When Andy Bates visits Miami, he truly enjoys his time here. As a Chef on a global food adventure it’s normal for Andy to fit in, amidst the numerous cultures found in Miami. Andy’s palate is noticeably influenced by the cultural melting pot found here in Miami and South Florida. Andy’s way with British food coupled with his ability to add a modern twist, is offered to hungry patrons at his many pop up locations.
Miami, Orlando and London are on his map, his experiences carried from city to city and ultimately influencing his next pop up restaurant. This casual approach is beautiful to see. Food was meant to be enjoyed in settings other than a fast paced restaurant. As Andy told me, meals well prepared at home can be superior to those served to guests at restaurants.
Andy ventured Miami, and found himself learning local staples from Diny Bakery in Hialeah. He enjoyed Miami’s Critical Mass bike ride in between a Heat game, and grabbing some good eats with his wife, who also helps prepare foods at the pop up restaurants, and photographs some of Andy’s best creations. Of course the mention of Cuban bread intrigued me, as a child I would hollow out the center and eat the entire warm fluffy dough in one sitting. I had to ask Andy about his take on the craft he learned at Diny Bakery.
He shared his experiences with me, and I noticed how well Andy captures what is going on in Miami. From hand made Cuban bread and pastelitos, to dining at some of our favorite restaurants around town. Andy’s time in Miami was well spent, he stopped by Pubbelly & Blue Collar to catch up with Chefs Jose Mendin and Daniel Serfer. Andy also shared a homemade meal prepared by Pablo Suarez with us, that rolled him home. It would have most certainly done the same to me. The fried plantains are a personal favorite, and having both tostones and maduros to pick from, one can’t go wrong. Miamians find themselves living in a unique area of the country, not just culturally, but ecologically as well. Marjory Stoneman Douglas described The Florida Everglades as a River of Glass. The year round climate here in South Florida influences a fusion of various ingredients and cultures. Miami is practically located in the the Caribbean. Sinatra could hop on a plane, to have lunch in Havana, if he pleased.
The proximity of Miami to all the Caribbean islands, and Latin American countries is so close that the food found throughout the city is varied and anything you could want to eat is found somewhere in the city. Various other cuisines from around the world are also featured in Miami, but generally, it’s the lack of fusion and poor menu execution that makes it a bland experience. Andy’s particular style is unique, and few Chef’s in Miami own the craft like Chef Bates does. Andy’s British background is unique, even in our quasi international Caribbean peninsular corner. Miami would be bestowed with Andy’s delectable British fare, with it’s various influences from around the world. There will soon be an opportunity to enjoy some British pies, filled with mouth watering surprises created by Chef Bates. We are expecting some interesting collaborations, and will keep you all in the loop.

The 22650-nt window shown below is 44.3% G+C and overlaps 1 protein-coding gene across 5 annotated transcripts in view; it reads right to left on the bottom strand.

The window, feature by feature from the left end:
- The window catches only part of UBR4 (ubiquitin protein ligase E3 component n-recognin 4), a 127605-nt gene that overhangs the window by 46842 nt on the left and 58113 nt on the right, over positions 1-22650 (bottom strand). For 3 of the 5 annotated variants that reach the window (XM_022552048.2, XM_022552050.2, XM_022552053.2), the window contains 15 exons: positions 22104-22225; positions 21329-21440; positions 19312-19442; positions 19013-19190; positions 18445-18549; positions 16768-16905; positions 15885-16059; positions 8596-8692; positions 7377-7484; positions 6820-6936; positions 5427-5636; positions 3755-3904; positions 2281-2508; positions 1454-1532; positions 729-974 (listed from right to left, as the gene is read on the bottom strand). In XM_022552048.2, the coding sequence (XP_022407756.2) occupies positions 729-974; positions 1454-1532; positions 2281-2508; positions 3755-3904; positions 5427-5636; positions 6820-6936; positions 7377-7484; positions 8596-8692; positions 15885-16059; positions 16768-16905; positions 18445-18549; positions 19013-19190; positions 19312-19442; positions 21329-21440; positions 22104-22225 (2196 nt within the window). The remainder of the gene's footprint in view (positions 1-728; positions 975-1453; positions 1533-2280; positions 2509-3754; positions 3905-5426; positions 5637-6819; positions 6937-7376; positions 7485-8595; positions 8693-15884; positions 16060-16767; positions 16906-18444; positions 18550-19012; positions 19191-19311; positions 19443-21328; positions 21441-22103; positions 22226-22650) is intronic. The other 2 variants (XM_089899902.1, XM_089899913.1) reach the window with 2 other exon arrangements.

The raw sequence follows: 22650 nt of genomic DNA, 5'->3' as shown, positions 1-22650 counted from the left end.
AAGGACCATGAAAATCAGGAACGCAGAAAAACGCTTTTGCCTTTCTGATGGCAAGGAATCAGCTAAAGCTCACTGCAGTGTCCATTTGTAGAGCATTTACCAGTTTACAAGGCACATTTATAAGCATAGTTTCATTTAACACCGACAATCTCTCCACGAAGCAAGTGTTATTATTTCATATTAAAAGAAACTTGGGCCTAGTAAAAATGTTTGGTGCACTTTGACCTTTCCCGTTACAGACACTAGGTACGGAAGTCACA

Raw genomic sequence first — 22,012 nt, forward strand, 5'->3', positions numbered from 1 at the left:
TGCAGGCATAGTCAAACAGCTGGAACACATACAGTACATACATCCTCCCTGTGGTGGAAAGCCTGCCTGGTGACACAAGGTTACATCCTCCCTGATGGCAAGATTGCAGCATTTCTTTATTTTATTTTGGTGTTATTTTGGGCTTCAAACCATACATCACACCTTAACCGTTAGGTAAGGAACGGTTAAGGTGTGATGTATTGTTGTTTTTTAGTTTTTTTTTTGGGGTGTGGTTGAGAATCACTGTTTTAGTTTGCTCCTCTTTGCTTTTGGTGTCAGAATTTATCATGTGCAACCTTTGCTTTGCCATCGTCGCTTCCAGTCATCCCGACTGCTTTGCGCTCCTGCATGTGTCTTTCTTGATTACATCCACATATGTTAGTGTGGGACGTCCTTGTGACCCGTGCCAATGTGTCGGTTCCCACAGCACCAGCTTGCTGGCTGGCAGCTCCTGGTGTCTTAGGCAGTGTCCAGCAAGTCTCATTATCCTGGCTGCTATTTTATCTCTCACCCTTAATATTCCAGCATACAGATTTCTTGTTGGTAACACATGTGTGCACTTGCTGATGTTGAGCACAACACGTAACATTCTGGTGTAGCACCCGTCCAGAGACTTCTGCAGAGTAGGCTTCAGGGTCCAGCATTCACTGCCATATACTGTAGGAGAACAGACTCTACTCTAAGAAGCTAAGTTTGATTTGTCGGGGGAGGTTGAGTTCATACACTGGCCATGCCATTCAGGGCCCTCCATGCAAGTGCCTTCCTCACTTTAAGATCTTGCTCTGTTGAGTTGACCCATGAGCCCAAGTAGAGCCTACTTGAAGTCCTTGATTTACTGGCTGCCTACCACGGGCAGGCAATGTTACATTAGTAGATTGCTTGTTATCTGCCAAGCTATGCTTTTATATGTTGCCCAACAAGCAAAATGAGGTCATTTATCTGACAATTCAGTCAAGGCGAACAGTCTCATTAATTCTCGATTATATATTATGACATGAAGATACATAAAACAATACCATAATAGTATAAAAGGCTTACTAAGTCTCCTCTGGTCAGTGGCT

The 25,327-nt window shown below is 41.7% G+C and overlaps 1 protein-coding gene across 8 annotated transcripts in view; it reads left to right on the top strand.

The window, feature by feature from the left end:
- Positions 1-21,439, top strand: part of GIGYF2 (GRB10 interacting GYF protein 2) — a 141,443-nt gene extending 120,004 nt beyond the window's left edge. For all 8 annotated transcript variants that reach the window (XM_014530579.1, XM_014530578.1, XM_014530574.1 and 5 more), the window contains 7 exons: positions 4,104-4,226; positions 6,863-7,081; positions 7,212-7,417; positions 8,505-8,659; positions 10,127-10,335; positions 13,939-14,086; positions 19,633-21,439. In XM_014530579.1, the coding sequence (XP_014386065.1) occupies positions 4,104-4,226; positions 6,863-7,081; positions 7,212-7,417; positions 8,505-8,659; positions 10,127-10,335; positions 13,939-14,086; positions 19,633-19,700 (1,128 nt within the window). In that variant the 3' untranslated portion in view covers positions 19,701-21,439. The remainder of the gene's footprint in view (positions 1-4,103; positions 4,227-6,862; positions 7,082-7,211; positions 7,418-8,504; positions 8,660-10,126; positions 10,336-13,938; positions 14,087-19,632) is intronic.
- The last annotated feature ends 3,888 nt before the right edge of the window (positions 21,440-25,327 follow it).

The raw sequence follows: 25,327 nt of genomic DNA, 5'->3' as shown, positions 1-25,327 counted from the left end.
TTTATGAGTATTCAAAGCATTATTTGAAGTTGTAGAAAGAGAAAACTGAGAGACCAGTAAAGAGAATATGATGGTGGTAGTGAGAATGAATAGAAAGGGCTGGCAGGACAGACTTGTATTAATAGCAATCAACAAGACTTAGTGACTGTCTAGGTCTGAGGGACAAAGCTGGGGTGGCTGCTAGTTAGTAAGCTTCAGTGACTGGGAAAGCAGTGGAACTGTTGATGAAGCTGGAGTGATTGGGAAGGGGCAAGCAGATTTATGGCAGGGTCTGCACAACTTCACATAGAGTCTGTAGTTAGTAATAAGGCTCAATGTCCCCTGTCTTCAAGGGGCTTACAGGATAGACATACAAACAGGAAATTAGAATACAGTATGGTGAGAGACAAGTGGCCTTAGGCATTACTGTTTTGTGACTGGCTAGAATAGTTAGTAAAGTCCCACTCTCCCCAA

How was your experience at the Cuban Bakery? What did you learn about baking Cuban Bread? Any tips you can share with us?
Such An Amazing Experience! I never knew just how much work went into making cuban bread. For me I’m used to ‘proofing’ bread to double the size but with Cuban bread you ‘proof’ to 3-4 times the size. And of course, its all about the Lard! The Bakery was Diny Bakery in Hialeah, where we met with Raul.
I saw lots of Cuban staples being made called cuban pastelitos. A few were filled with cheese, cheese and guava, and some with just plain guava.
The Cuban Sandwiches you served at the Leicester Market in Britain looked delicious! What is some of the motivation behind the fare you presented to Londoners during the market’s Winter Food Festival?
Well, my wife is Cuban-American and since coming to Miami I’ve fallen in love with not only her but the sandwich too.
A lot of my travels with Food Network UK have taken me around the world and I love showing people back home the techniques and recipes that I’ve learned from my travels.
We know you dined at several of our favorite spots around Miami, speak to us about some of the meals you had that were cooked by family and friends.
I’m so glad you asked! One of my favourite things about traveling is home cooked food. When made well I think it’s better than visiting a restaurant. Family friend, Pablo Suarez, invited me round one evening to experience a traditional Cuban feast.
Upon arrival, Pablo served black bean hummus and chicharones while he finished cooking the main meal. Though the black bean hummus was not traditional, he had sampled some at a restaurant a few weeks back and felt that I had to try it.
Plus black beans are a staple in every cuban household. Arroz con pollo, plantains, tostones, toasted cuban bread with butter, quickly filled the dinner table along with with a few other dishes. It was unbelievably good. We finished on flan and guava cupcakes. I had to be rolled home!